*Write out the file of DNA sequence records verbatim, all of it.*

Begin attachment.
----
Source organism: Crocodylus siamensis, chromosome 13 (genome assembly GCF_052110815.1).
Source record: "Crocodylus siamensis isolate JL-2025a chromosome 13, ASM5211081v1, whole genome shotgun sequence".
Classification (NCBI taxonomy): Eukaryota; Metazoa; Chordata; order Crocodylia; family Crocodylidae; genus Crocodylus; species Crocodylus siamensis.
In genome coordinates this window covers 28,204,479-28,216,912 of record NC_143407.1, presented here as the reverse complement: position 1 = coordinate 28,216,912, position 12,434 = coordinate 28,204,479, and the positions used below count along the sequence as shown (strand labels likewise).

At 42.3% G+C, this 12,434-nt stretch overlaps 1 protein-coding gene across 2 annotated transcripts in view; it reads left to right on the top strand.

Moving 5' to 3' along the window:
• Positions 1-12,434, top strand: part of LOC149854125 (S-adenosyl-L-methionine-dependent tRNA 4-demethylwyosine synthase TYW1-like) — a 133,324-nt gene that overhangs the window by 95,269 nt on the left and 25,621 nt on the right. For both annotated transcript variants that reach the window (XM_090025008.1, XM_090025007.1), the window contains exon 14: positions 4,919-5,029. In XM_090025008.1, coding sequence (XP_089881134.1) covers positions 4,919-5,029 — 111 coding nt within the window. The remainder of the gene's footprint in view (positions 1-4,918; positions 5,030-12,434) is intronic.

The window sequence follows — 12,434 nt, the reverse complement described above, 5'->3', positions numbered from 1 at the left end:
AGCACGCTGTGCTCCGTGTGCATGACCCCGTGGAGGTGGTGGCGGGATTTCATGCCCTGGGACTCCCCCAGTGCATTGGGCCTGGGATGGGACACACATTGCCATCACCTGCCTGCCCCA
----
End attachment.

Source organism: Crocodylus siamensis, chromosome 13 (genome assembly GCF_052110815.1).
Source record: "Crocodylus siamensis isolate JL-2025a chromosome 13, ASM5211081v1, whole genome shotgun sequence".
Classification (NCBI taxonomy): Eukaryota; Metazoa; Chordata; order Crocodylia; family Crocodylidae; genus Crocodylus; species Crocodylus siamensis.
In genome coordinates this window covers 28,204,479-28,216,912 of record NC_143407.1, presented here as the reverse complement: position 1 = coordinate 28,216,912, position 12,434 = coordinate 28,204,479, and the positions used below count along the sequence as shown (strand labels likewise).

At 42.3% G+C, this 12,434-nt stretch overlaps 1 protein-coding gene across 2 annotated transcripts in view; it reads left to right on the top strand.

Moving 5' to 3' along the window:
• Positions 1-12,434, top strand: part of LOC149854125 (S-adenosyl-L-methionine-dependent tRNA 4-demethylwyosine synthase TYW1-like) — a 133,324-nt gene that overhangs the window by 95,269 nt on the left and 25,621 nt on the right. For both annotated transcript variants that reach the window (XM_090025008.1, XM_090025007.1), the window contains exon 14: positions 4,919-5,029. In XM_090025008.1, coding sequence (XP_089881134.1) covers positions 4,919-5,029 — 111 coding nt within the window. The remainder of the gene's footprint in view (positions 1-4,918; positions 5,030-12,434) is intronic.

The window sequence follows — 12,434 nt, the reverse complement described above, 5'->3', positions numbered from 1 at the left end:
AGCACGCTGTGCTCCGTGTGCATGACCCCGTGGAGGTGGTGGCGGGATTTCATGCCCTGGGACTCCCCCAGTGCATTGGGCCTGGGATGGGACACACATTGCCATCACCTGCCTGCCCCA